Fact Sheet: Key Facts and Statistics about the Overrepresentation of Black People in the Criminal Justice System
Black people are overrepresented in Canada’s criminal justice system, as victims and survivors as well as accused or convicted people. The limited data, the unavailability of some data, or current data gaps, does not allow us to fully understand the extent and underlying causes of this overrepresentation.
This webpage provides an overview of key facts concerning the overrepresentation of Black people in the criminal justice system. The information found on this webpage was collected from the available disaggregated data.
Canada’s Black Justice Strategy will examine existing recommendations concerning the necessity of collecting more disaggregated data, to advance our understanding of the criminal justice system and properly address the needs of Black people in Canada.
Discrimination and Hate Crimes
- According to the 2019 General Social Survey, 46% of Black people aged 15 years and older reported experiencing discrimination in the past 5 years, compared to 16% of the non-Indigenous, non-racialized population. (Statistics Canada, 2019)
- In 2022, police-reported hate crimes motivated by hatred of a race or ethnicity increased by 12%, whereas the percentage of hate crimes specifically targeting the Black community increased by 28% (more than twice as much). These crimes accounted for 43% of all police-reported crimes motivated by hatred of a race or ethnicity. (Statistics Canada, 2022)
Victims and Survivors of Crime
- The proportion of homicide victims identified as Black increased by 27% between 2020 and 2022. Black people are overrepresented as victims of homicide, accounting for 13% of all homicide victims in 2022, which is three times higher than their representation of 4% of the Canadian population. Black male homicide victims accounted for 15% of all male victims, and Black female homicide victims accounted for 5% of all female victims. (Statistics Canada, 2023)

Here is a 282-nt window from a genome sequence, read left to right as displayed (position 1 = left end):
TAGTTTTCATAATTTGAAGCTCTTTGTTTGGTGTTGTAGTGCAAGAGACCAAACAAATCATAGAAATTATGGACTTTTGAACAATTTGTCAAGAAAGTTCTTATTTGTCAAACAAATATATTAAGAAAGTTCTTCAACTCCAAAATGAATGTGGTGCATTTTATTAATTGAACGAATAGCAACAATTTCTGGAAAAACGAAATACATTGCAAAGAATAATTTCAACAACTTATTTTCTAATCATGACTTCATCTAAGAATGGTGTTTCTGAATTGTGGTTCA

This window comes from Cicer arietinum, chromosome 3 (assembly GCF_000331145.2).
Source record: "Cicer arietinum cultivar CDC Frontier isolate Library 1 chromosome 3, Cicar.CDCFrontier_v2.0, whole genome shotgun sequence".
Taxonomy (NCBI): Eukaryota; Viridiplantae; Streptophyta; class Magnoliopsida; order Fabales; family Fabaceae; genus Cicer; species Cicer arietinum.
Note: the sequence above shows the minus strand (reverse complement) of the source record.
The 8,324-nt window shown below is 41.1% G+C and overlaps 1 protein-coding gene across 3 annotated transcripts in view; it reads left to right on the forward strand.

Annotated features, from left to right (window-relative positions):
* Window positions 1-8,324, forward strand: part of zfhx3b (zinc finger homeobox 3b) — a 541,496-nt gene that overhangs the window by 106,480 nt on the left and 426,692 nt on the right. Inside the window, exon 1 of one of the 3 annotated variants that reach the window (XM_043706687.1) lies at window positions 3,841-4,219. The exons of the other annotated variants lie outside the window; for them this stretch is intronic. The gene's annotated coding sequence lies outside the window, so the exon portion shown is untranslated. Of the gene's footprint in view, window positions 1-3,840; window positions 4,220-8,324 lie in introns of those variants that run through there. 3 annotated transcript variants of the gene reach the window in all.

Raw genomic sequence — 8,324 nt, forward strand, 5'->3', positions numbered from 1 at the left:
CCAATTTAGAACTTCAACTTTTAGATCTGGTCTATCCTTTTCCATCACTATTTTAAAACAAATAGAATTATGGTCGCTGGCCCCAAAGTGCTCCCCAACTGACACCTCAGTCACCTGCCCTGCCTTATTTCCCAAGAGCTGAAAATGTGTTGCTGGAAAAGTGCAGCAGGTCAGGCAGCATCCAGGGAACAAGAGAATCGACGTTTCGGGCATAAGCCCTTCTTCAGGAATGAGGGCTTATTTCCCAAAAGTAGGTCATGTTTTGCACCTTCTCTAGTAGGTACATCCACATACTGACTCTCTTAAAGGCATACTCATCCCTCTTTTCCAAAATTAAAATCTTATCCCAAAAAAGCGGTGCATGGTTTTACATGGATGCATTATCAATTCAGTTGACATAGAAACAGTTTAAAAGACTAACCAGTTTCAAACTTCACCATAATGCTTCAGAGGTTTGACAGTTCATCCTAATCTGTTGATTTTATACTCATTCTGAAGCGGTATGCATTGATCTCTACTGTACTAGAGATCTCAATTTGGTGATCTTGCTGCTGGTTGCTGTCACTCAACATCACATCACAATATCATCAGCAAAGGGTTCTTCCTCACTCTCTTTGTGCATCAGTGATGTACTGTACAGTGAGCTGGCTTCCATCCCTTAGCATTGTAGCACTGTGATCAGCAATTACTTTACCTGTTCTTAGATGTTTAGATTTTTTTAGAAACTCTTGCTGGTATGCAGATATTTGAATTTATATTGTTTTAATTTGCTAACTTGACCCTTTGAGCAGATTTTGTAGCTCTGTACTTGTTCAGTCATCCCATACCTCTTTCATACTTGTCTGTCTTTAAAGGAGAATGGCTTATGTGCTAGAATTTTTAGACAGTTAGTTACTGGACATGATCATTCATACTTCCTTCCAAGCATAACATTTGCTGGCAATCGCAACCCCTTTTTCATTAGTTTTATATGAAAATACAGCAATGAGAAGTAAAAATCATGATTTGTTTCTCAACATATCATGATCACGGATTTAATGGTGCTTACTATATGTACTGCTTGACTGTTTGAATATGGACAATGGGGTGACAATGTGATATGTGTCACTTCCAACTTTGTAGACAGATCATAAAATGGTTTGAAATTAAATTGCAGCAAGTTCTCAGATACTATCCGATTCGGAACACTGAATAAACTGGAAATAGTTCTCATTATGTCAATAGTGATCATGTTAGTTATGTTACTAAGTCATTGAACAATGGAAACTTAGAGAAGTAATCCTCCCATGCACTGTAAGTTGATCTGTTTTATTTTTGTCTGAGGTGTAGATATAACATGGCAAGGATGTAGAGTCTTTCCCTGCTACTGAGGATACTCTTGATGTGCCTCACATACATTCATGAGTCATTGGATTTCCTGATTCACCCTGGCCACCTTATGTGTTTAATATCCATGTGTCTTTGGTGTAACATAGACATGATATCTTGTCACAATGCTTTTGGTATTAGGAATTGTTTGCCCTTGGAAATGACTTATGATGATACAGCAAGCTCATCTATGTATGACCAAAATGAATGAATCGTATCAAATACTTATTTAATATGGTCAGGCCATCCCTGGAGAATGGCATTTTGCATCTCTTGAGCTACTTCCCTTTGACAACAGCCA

- In 2015/2016, Black people (adults and youth) were twice as likely to be accused in comparison to the general population; Black people accounted for 6% of all accused, while representing only 3% of the Canadian population at the time. (Justice Canada, 2023)
- In 2020/2021, despite representing about 4% of adults in Canada, Black people accounted for 9% of the total offender population in federal corrections. (Justice Canada, 2022)
- Black people have overall lower rates of reoffending and lower returns to custody. The majority of Black offenders (85.8%) are not re-admitted to federal custody within 5 years following the expiration of their sentence. (Correctional Service Canada, 2022)
- Despite the lower rates of reoffending and returning to custody, Black people are more likely to be assessed as higher risk, low motivation, and low reintegration potential. (Office of the Correctional Investigator, 2022)
Confidence in the Justice System
- According to the 2019 General Social Survey on victimization, 18% of Black people reported having “not very much” or “no” confidence in the police, which is more than double the proportion among the white population (8%). (Statistics Canada, 2019)
- The 2022 National Justice Survey found that Black respondents (19%) were less confident than white respondents (24%) that the Canadian criminal justice system is fair to all people. (Justice Canada, 2022)
For more information and data about Black people in the criminal justice system, please visit:
- Overrepresentation of Black People in the Canadian Criminal Justice System (Justice Canada, 2022)
- State of the Criminal Justice System Dashboard (Justice Canada)
- Police-reported hate crime, 2021 (Statistics Canada, 2023)
- Perception of and experiences with police and the justice system among Black and Indigenous populations in Canada (Statistics Canada, 2022)
- Black Youth and the Criminal Justice System: Summary Report of an Engagement Process in Canada (Justice Canada, 2021)
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